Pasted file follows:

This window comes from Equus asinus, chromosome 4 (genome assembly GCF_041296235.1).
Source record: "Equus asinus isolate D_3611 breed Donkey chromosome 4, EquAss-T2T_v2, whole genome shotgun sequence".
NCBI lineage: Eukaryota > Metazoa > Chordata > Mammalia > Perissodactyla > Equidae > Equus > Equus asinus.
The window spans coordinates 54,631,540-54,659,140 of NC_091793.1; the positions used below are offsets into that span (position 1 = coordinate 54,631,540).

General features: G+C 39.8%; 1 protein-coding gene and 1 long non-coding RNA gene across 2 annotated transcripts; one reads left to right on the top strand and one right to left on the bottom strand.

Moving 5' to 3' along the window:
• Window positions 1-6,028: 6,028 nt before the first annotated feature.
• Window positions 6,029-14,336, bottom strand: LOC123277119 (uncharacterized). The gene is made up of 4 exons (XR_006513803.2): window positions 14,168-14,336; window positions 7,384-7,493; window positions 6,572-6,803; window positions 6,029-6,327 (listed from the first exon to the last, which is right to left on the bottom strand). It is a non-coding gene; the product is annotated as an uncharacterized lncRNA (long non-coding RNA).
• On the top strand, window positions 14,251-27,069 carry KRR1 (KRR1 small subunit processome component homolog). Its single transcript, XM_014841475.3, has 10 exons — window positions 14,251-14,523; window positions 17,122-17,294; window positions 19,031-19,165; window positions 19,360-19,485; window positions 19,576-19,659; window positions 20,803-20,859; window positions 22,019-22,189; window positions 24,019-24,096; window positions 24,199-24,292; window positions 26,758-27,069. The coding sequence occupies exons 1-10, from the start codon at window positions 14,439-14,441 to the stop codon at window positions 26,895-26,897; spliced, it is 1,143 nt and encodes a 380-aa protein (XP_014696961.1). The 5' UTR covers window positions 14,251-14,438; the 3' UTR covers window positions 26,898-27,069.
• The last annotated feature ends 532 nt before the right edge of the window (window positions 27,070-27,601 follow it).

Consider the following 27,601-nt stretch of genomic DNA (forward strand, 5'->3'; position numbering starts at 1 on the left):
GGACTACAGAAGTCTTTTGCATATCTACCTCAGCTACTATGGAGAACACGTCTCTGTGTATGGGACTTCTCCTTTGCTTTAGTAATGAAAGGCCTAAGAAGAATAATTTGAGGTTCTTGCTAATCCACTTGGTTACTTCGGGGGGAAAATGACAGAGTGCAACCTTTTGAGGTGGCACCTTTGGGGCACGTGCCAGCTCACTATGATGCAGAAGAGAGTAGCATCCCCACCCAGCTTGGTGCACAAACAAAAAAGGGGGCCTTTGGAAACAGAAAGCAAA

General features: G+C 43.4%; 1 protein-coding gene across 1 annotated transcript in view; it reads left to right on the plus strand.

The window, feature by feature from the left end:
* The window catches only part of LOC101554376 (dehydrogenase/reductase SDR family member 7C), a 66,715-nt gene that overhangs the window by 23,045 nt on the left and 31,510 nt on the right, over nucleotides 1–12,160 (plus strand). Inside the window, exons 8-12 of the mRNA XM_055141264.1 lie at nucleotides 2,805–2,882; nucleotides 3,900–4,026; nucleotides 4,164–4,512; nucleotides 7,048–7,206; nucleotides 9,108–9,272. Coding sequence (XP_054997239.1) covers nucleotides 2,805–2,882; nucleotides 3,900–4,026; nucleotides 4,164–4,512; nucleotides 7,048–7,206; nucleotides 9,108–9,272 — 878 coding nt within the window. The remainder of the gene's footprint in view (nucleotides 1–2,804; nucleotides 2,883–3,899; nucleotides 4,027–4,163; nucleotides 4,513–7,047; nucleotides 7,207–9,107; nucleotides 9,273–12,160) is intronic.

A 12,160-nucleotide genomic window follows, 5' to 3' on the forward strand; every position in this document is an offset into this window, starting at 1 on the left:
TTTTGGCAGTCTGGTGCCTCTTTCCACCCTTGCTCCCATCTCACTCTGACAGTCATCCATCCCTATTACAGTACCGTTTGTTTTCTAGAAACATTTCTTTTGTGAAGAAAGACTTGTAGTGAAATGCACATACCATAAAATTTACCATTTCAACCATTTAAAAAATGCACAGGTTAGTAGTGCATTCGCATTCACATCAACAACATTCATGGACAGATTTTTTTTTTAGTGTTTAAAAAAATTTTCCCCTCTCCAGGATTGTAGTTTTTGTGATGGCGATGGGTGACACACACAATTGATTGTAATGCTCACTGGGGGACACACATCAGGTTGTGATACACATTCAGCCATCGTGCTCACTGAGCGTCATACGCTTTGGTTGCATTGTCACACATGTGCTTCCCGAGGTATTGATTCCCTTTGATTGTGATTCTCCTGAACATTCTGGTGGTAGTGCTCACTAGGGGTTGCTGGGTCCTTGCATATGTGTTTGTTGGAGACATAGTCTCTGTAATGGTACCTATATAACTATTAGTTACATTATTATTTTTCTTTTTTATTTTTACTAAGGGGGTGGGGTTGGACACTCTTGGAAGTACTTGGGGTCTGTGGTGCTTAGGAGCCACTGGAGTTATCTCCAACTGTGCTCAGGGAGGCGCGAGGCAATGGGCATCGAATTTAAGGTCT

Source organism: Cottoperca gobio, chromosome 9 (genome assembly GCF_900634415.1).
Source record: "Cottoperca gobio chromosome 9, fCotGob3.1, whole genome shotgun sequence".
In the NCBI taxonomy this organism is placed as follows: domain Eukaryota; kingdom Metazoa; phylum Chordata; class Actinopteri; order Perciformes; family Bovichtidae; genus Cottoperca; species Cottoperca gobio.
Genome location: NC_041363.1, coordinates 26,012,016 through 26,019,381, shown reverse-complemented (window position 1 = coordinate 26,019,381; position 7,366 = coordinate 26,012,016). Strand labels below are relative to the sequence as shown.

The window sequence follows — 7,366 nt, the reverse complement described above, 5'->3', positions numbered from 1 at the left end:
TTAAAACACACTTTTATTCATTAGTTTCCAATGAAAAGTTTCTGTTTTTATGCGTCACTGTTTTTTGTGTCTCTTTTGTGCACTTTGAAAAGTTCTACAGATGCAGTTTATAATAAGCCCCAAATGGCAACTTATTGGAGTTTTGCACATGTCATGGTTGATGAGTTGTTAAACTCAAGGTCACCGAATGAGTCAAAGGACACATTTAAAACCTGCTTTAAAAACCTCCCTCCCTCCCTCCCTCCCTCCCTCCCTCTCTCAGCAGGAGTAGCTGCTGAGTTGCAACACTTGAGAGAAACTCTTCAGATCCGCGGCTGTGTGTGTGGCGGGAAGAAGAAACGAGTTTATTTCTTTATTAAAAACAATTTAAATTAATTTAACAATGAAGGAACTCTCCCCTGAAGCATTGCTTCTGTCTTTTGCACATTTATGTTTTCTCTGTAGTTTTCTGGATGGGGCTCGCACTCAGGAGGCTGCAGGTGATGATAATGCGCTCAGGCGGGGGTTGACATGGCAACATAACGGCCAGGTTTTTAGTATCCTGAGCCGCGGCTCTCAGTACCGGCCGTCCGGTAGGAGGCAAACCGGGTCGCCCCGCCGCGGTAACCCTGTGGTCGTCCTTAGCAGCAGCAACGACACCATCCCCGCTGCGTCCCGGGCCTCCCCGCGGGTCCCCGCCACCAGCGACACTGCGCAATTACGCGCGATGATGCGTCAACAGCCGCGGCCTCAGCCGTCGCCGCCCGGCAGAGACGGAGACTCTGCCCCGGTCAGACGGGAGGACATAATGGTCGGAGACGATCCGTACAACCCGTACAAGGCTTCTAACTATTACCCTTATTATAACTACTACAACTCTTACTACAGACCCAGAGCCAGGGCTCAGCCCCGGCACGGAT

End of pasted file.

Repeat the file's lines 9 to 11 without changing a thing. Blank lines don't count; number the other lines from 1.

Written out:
• On the top strand, window positions 14,251-27,069 carry KRR1 (KRR1 small subunit processome component homolog). Its single transcript, XM_014841475.3, has 10 exons — window positions 14,251-14,523; window positions 17,122-17,294; window positions 19,031-19,165; window positions 19,360-19,485; window positions 19,576-19,659; window positions 20,803-20,859; window positions 22,019-22,189; window positions 24,019-24,096; window positions 24,199-24,292; window positions 26,758-27,069. The coding sequence occupies exons 1-10, from the start codon at window positions 14,439-14,441 to the stop codon at window positions 26,895-26,897; spliced, it is 1,143 nt and encodes a 380-aa protein (XP_014696961.1). The 5' UTR covers window positions 14,251-14,438; the 3' UTR covers window positions 26,898-27,069.
• The last annotated feature ends 532 nt before the right edge of the window (window positions 27,070-27,601 follow it).

Consider the following 27,601-nt stretch of genomic DNA (forward strand, 5'->3'; position numbering starts at 1 on the left):